August 30, 2021: Letter of Intent due
September 10, 2021 (approximate): Letter of Intent responses sent to applicants
October 7, 2021: Proposals due
October - November 2021: Review of Proposals
November 2021: Proposal applicants notified of recommendations
December 7, 2021: Recommended projects brought to December Council meeting for consideration of funding
February 1, 2022: Selected projects can begin
Eligible applicants for this competitive grant program include public agencies, nonprofit corporations, or private entities subject to Public Resources Code Section 35650, as stated in OPC's Proposition 68 Grant Funding Procedures. Projects must benefit the state of California. California Sea Grant is the final arbiter of decisions regarding eligibility.
California Sea Grant champions diversity, equity, and inclusion (DEI) by recruiting, retaining and preparing a diverse workforce, and proactively engaging and serving the diverse populations of coastal communities. Sea Grant is committed to building inclusive research, extension, communication and education programs that serve people with unique backgrounds, circumstances, needs, perspectives and ways of thinking.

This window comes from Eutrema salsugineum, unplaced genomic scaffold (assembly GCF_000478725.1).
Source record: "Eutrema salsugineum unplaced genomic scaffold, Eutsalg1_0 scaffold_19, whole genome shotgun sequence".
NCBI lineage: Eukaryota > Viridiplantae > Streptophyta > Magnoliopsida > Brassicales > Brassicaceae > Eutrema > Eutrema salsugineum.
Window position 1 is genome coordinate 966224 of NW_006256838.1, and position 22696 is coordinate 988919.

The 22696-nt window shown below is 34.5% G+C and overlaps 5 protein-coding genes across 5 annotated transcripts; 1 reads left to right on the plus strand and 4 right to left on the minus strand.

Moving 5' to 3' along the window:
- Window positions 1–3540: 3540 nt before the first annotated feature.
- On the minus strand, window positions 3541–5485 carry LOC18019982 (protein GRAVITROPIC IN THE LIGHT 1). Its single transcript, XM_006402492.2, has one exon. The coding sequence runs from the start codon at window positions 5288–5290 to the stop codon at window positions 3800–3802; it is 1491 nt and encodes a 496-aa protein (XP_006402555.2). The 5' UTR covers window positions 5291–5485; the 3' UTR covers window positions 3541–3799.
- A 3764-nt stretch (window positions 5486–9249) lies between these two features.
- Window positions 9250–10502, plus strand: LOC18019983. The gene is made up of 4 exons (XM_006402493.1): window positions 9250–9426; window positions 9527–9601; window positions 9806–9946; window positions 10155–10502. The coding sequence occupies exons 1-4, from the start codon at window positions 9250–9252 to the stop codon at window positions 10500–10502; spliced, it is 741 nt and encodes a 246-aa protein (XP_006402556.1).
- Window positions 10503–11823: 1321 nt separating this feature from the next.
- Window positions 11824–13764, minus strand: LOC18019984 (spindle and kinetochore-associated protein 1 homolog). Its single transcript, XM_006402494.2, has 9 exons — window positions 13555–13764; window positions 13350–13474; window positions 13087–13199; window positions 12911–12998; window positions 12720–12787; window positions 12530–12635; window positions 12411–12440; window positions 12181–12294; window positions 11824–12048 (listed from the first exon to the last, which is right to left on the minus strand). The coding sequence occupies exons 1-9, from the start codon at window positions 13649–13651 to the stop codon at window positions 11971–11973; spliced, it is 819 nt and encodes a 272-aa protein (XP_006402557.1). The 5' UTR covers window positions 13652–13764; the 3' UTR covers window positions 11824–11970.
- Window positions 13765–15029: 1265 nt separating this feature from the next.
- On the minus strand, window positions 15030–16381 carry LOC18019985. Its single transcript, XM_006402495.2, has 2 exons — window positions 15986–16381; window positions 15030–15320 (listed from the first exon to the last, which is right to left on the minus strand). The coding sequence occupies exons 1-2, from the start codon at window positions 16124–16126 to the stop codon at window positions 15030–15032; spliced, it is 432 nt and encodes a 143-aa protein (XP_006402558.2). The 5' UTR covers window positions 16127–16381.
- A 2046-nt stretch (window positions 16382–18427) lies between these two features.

California Sea Grant encourages applicants of all ages, races, ethnicities, national origins, gender identities, sexual orientations, disabilities, cultures, religions, citizenship types, marital statuses, job classifications, veteran status types, income, and socioeconomic status types.
There is a total of $2.2 million available for this research solicitation. California Sea Grant will fund $400,000 worth of projects and OPC will provide an additional $1,800,949. It is anticipated that 2 to 7 projects will be funded, with a maximum budget of $1,000,000 per project. The anticipated start date of these projects is approximately February 1, 2022. The duration of a project request is typically two years.
Note: There will be no no-cost extensions available for this funding opportunity.
Research projects are required to provide 25% in non-federal matching funds from the PI's home institution or primary project partners. Continuation of a project beyond the first year is subject to demonstration of satisfactory progress by the project investigator. California Sea Grant and OPC encourage solution-oriented projects that are likely to yield measurable impacts to the local economy, community, and environment.